Owls Don’t Have to Mean Death
“I want to take you away,” Elan said. “I want to go to the beach.”
I looked up from the newspaper. His face had color in it. After months of weakening, his eyes were lit with some reprieve from illness, not the old fire but a spark from the black sockets that awoke something in me as well. He wasn’t wearing his glasses, and yet his eyes were focused: on me, on this idea of the beach.
The Atlanta Constitution was stretched open on my mom’s tatted tablecloth to the crossword puzzle I had in progress. I folded it closed, pulled the thick glass coaster with my coffee mug toward me and motioned to the coffeemaker. “Get a cup, come sit with me.” Elan’s hair jutted out in dark blond loops and angles.
“What beach?” I said. “When?”
Elan sat in the chair beside me. “Anywhere. But I was thinking St. Augustine.”
I fiddled with the newspaper, copying the date in balloon writing. “When do you want to go?”
Elan looked at me. “I think we should go soon, while I’m feeling good. What about this weekend?”
I checked the skies out the kitchen window. “I can get the grass cut today and tomorrow. Then sure, we can go this weekend.”
Elan stood up. “I’ll find a hotel.” He leaned on the table and pointed at the newspaper. “Anything good today?” He knew my routine, scouring the big city paper daily for some mention of new AIDS research, some alternative treatment or regimen for him.
I drew a circle around the Living section banner, tapped the main headline. “There’s this one here on Mother’s Day ideas.”
“Oh, that’s Sunday?”
“Then we’ll come back Sunday morning.”
“But too late for church,” I said, raising my face and waiting for a kiss.
Elan never disappointed me and agreed. “Too late for church.”
I rewrote “Mother’s Day” down the newspaper’s right margin in big letters, shading them with pencil. Then I got up and followed Elan to the bedroom, where I lay on the bed, listening to him talk on the phone, his once-thick Georgia accent already softened to a North Florida purr.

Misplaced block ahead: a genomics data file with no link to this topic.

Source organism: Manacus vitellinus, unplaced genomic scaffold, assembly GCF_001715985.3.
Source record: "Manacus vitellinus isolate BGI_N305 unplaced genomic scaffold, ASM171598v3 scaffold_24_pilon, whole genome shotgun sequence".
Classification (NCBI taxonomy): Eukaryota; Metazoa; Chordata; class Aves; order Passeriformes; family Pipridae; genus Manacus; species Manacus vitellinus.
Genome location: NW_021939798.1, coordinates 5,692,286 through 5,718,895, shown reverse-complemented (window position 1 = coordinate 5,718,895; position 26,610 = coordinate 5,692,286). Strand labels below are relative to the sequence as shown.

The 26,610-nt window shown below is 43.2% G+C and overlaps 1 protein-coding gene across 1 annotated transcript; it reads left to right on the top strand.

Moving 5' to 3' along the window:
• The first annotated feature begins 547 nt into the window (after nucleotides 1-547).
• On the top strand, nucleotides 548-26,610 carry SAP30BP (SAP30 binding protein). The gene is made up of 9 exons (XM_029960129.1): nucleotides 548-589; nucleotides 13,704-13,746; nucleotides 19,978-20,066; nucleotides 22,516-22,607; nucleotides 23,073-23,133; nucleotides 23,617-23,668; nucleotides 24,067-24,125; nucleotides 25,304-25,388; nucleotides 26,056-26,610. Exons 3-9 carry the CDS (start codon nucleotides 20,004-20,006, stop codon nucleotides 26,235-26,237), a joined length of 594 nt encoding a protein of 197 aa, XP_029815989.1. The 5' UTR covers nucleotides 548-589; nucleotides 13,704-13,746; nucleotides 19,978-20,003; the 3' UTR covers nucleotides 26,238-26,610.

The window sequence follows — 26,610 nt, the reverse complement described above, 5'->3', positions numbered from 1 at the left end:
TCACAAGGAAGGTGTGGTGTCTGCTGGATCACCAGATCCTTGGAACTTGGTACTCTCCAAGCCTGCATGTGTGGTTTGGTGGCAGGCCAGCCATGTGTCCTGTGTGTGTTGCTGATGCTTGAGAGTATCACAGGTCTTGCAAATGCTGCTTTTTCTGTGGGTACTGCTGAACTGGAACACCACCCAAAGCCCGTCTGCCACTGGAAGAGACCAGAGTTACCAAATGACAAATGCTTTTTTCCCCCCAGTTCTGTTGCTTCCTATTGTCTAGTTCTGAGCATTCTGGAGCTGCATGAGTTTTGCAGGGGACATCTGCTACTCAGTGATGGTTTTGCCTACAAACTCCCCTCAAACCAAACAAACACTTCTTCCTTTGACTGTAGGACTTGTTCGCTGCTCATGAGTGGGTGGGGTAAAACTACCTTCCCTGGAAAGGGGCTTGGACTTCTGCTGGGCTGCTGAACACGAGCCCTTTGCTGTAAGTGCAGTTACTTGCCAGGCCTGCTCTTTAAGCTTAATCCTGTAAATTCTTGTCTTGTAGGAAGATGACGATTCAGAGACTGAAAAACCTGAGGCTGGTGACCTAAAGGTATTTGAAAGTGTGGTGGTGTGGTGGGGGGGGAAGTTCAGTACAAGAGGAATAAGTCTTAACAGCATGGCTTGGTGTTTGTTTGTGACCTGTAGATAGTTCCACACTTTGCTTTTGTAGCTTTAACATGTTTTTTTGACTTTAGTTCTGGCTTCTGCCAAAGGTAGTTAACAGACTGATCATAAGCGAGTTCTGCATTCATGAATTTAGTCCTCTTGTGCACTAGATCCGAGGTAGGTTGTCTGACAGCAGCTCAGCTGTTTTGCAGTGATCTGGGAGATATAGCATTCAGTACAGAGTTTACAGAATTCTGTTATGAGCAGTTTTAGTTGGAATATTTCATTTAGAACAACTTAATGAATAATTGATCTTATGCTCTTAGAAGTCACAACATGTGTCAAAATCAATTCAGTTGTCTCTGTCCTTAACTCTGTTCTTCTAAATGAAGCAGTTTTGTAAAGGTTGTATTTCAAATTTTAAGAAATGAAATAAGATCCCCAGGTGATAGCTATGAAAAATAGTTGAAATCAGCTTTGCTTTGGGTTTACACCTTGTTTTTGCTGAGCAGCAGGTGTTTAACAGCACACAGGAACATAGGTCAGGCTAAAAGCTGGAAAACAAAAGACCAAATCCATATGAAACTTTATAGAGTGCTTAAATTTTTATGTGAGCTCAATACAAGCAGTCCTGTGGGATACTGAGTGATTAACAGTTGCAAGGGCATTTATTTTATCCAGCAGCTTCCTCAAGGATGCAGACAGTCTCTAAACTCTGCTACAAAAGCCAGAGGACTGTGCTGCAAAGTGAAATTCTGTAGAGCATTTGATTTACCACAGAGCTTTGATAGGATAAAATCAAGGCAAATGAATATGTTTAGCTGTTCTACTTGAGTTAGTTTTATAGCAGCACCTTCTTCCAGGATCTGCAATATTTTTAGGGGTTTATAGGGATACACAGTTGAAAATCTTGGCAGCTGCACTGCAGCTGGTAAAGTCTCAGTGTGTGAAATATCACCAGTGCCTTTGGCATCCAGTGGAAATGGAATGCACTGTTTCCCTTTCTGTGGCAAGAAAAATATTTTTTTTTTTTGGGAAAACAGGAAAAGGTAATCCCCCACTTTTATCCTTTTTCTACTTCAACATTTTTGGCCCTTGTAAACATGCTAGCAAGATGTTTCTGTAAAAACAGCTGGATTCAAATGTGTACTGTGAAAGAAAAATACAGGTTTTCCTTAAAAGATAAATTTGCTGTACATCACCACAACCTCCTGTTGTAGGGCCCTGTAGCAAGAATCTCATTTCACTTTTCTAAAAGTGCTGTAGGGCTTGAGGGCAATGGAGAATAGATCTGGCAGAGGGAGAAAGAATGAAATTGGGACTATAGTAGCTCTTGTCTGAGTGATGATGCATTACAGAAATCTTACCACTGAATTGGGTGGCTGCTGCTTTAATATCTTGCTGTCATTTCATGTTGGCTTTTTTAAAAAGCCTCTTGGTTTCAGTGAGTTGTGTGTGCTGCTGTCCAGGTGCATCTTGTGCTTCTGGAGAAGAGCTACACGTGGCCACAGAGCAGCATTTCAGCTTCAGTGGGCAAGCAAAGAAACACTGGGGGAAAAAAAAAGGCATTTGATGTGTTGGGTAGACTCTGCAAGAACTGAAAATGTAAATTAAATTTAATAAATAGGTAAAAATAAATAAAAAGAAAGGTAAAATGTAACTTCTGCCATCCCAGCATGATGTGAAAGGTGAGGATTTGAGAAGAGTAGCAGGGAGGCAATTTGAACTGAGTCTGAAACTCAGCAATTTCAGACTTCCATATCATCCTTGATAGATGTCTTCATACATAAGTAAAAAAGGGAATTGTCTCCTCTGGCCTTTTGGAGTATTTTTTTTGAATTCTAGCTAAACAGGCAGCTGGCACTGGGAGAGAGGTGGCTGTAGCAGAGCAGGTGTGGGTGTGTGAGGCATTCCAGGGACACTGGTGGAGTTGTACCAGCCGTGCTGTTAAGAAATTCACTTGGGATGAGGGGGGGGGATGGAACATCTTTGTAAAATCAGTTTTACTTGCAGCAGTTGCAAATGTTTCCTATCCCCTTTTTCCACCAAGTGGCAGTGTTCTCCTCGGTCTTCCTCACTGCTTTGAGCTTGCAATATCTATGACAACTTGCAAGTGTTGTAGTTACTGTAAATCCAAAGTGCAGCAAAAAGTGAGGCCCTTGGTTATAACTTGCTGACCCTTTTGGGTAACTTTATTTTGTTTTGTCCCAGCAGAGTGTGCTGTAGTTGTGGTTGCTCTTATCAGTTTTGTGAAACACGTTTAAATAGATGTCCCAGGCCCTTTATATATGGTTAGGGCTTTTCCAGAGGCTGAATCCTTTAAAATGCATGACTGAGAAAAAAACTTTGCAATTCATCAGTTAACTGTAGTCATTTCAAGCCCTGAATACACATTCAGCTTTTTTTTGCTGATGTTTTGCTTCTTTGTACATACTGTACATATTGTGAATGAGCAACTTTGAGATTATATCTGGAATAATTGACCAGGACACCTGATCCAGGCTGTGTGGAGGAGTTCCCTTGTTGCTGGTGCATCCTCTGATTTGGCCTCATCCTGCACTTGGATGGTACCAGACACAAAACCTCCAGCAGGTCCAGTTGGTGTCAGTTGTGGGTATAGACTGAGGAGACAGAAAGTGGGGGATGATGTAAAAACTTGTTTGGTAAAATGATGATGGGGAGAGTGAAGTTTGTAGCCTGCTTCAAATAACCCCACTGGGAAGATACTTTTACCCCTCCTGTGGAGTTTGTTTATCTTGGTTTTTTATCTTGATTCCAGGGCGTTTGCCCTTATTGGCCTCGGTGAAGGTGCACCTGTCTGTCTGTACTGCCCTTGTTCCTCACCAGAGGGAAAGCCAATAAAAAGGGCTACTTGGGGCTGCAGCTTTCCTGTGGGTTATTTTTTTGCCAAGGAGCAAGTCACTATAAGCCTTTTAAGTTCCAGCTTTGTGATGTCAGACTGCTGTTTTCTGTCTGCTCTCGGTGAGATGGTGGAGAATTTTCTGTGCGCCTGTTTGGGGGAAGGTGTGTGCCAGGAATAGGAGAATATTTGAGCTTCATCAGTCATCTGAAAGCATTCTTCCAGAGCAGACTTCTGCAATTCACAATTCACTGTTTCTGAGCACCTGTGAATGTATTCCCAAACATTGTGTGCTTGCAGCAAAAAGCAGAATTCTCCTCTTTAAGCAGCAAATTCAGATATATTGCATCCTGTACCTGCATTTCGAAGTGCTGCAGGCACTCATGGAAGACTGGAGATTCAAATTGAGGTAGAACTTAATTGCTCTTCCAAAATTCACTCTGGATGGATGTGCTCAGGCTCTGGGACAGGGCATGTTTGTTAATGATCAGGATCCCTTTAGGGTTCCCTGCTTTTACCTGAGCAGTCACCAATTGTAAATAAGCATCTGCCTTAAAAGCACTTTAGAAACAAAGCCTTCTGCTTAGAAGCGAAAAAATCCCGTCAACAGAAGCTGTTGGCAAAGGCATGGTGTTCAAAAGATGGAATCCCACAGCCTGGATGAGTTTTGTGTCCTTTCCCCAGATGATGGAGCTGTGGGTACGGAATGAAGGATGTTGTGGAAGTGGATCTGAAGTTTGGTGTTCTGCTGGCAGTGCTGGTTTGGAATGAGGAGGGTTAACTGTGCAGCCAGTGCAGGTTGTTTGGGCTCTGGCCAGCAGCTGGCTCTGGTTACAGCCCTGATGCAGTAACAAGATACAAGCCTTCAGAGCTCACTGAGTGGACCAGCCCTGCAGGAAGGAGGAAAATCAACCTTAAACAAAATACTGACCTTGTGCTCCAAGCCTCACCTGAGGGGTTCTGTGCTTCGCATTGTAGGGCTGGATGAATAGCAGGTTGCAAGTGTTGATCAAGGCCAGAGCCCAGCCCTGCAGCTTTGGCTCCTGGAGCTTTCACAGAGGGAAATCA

On Friday morning, he drove us to St. Augustine. He did fine with the new eyeglasses, wore a Braves cap to shade the sun. We sang along to old mix-tapes on the stereo, soundtracks from college parties and road trips that now seemed a lifetime ago.
We had an ice chest in the trunk to keep Elan’s medicine cold. The vacuum-pumped Gancyclovir shells reminded me of hand grenades, and they had to be refrigerated, then set out an hour to thaw before Elan hooked up his daily infusion. If the drug went in too cold, he would chill, despite the sweaty weather of this humid Spring, and even slight chills zapped his energy. Next to the cooler, my grandfather’s old plastic tackle box organized the trays of colored pills. In Elan’s shirt pocket was the dose he’d take after lunch, with something in his stomach.
Over the ice chest was Granny Weave’s star quilt, her wedding gift to mom and dad, then from mom to Elan and me when we first moved in together. And beside all that medicine, a blue duffel bag with our tank tops, khaki cut-offs, and sneakers, one long sleeve shirt and one light jacket in case Elan got cold.
He had gotten us new rubber flip-flops for the weekend, and they somehow hippied up our blue jeans and Gap pocket-tee shirts. I’d folded a faded red bandana and tied it around my head like a do-rag to keep the wind from whipping my hair in my eyes.
The sun held bright all morning as Elan took the coast road south toward Florida’s “oldest city,” where he’d made reservations for us in a small cottage on the Atlantic. We’d arrive in time to have just about two hours on the beach before the daily rains set in. You could set your watch by the 3 p.m. showers.
I noticed something beside the road and reacted automatically, “Pull over! Hurry.”
Elan stepped on the brake and stopped some hundred yards past the flapping carcass. I jumped out of the car and ran back along the highway shoulder. Heat fumes rose from the asphalt and winded me. I still couldn’t tell what kind of bird it was, but it was a big one, and had probably flown into a car. The tall weeds along the road were littered with its feathers.
I stood above the raptor, nudged it over with the sole of my sandal. Its face was torn away, the body a mangle of white and gray stripes, coagulating blood all shades of red and brown. I squatted down to look at its talons. I’d seen a few of the Old People wearing beaded versions of these claws.
“What is it?” Elan said. He’d walked up beside me.
“Owl,” I told him, “or maybe some kind of kite.”
A truck sped by us, its force blowing up the mutilated wing, and I asked him, “Have we got any extra red bags in the car?”
“Extra my red bags?” he said. “We’re not carrying that dead bird with us. It already stinks.”
“Oh yeah,” I said. My mouth went dry and I had to really work to swallow. “I’ll clean the feathers and bury the rest. Or better yet,” I coughed, “I’ll give the whole thing to Granny Weave. I’ll seal the bag up tight. We’ll keep it in the trunk.”
“Who you talking ‘We,’ Peter?”
“You and me,” I smiled. “We be ‘We.’”